YOU HAVE TO BE WILLING TO STEP OUT OF YOUR COMFORT ZONE, YOU HAVE TO STRETCH YOUR BOUNDARIES OR YOU WON'T PROGRESS

   The 20th of March will see the release of his forthcoming single Stand Tall: “I'm going to donate the proceeds to that, I'm still trying to work out where. That one’s going to be a charity track, that’s going either to HQ’s project that they’re doing at the minute in the city, that’s going to be my first effort to give back to this city, and give back to HQ and the things that they do for people.” There is also a five track EP in the works as well, “All the beats are produced by me, I'm going to book in at Clarence Street probably in the next couple of weeks and just get the whole EP smashed out. That’s going to have a couple of bluesy sounding tracks on it, where I do a bit of singing and a bit of rapping.” There’s even going to be a little upbeat MCing going on, “There’s a dance track on there, where I'm going to MC over it, I’m still trying to work out what the other track is going to be on that. Then there’s going be a spoken word track, and one of which I'm performing tonight, I'm hoping to release that this summer.” His diversity in the beats can be matched by his consistency in narrative direction, “Not sticking to one style but at the same time definitely sticking to one sort of theme, the theme is definitely going to be more of this, self respect, self dignity, that kinda stuff. Maybe I'm a little bit cocky in that respect, but I like to think that what I do is give a voice to people who maybe need it.” He took a swig from his beer and sat up eagerly, “So the biggest thing in the media that struck me lately, and the main track that I’m working on, is about that dude, his girlfriend was abusing him and beating him up and shit. His girlfriend’s been sent to prison for seven years for being coercive, she was pouring boiling water on him and stuff like that. I've also got a mate that stayed with an abusive partner for years, he was beating her up and all that. So this track is really about people standing tall and strong and moving away from that, and recovering from that it’s something that, you know, I dealt with it when I was a kid from my stepdad. Not that grievously to be fair, but it’s just about people not taking it, and moving on and being strong. That story really struck a nerve with me so I'm definitely writing a song about that, the whole EP is going be about representing yourself and reaching your own best potential.”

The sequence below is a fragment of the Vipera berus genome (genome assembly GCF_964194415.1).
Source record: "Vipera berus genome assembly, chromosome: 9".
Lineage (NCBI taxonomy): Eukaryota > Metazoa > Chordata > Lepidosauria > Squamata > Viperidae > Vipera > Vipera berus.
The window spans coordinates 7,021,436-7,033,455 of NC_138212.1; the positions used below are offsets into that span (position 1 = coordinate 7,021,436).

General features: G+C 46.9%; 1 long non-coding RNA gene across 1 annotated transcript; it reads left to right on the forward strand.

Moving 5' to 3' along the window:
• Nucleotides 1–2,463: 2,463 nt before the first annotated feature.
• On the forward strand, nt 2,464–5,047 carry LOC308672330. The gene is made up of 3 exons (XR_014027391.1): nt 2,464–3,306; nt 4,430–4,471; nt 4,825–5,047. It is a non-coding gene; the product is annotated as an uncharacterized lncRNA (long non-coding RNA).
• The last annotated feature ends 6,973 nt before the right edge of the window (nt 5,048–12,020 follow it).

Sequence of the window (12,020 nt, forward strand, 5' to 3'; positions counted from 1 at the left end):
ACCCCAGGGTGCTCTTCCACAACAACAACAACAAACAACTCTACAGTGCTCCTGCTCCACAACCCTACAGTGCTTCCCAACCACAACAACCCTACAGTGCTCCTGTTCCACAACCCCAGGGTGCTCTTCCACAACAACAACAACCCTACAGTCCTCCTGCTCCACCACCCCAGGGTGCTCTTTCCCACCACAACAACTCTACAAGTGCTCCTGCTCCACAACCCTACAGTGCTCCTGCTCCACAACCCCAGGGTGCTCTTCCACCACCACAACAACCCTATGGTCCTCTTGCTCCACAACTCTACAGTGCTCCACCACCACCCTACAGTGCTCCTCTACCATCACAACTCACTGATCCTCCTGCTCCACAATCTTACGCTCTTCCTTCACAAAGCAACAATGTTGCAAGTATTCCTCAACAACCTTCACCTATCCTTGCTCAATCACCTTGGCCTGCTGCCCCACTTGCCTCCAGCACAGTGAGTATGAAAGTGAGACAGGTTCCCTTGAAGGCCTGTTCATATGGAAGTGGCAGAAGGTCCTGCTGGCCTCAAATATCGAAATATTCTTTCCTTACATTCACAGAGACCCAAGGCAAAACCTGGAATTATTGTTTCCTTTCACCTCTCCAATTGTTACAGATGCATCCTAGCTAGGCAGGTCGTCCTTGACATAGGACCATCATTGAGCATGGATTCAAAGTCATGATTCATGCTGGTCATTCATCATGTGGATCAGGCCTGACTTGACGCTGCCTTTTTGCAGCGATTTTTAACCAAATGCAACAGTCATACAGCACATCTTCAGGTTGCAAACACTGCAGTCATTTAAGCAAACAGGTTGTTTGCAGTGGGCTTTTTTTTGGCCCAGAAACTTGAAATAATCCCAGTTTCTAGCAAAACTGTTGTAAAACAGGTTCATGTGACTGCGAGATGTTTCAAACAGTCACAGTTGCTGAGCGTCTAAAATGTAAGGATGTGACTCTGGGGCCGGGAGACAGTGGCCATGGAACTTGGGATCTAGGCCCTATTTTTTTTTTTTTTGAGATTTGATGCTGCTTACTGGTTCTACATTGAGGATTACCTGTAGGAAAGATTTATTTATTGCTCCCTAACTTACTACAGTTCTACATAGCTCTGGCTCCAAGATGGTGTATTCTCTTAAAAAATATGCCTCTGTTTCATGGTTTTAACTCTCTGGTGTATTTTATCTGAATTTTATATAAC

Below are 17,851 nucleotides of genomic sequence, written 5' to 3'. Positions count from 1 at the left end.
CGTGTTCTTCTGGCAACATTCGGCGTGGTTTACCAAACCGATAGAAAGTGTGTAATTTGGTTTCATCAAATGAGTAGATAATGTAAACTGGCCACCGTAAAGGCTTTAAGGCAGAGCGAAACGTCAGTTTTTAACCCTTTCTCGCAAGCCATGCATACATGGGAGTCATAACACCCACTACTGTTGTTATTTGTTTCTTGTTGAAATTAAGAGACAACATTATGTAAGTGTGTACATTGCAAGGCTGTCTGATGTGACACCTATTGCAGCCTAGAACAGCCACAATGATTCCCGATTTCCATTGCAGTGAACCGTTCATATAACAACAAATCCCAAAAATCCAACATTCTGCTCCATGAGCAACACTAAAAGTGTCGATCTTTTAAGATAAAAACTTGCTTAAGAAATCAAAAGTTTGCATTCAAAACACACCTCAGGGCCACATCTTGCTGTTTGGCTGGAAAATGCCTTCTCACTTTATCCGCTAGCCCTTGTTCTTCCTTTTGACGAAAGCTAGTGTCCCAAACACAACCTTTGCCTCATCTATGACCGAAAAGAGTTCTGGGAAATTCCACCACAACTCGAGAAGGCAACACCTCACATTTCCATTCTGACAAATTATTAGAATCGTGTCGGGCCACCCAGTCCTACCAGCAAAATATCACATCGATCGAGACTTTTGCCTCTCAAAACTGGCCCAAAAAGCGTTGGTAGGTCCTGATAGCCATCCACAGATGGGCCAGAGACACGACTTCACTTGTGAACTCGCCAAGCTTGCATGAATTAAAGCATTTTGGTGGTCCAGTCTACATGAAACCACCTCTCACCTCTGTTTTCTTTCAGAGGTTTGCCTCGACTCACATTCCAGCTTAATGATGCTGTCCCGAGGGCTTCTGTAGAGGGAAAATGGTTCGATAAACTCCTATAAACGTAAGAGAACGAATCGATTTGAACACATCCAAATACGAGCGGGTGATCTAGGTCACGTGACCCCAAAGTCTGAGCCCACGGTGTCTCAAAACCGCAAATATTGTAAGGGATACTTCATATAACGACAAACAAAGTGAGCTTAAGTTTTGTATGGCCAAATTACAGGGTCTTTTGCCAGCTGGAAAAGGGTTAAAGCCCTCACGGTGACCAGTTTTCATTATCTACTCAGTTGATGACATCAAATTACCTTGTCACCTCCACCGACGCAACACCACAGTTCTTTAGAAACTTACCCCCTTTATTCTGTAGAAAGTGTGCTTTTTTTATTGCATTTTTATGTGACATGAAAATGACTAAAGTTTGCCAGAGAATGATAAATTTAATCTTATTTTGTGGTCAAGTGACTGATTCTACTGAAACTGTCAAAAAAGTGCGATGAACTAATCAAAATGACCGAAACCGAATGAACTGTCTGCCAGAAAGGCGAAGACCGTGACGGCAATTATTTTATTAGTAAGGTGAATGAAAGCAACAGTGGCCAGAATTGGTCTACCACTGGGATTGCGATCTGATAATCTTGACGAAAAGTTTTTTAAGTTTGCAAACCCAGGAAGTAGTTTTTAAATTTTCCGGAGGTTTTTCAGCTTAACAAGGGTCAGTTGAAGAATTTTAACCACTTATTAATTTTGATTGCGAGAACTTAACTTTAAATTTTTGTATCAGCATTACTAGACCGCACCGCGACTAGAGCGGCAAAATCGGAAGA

Ridik want’s to firmly imprint his mark on the UK hiphop scene, with intellectual beats and well crafted tracks: “I want to put out music that people will remember. I don’t want it to be bog standard rap, I want interesting sounding beats, compositions, I want new lyrical ideas out there. What I want people to say, and I hope this will happen, is that they’ll look at East Midlands hiphop and they’ll hear all the talent here that’s homegrown, and then they’ll hear me, and they’ll think he’s part of it. He’s found his niche, I want that to be a part of the history.”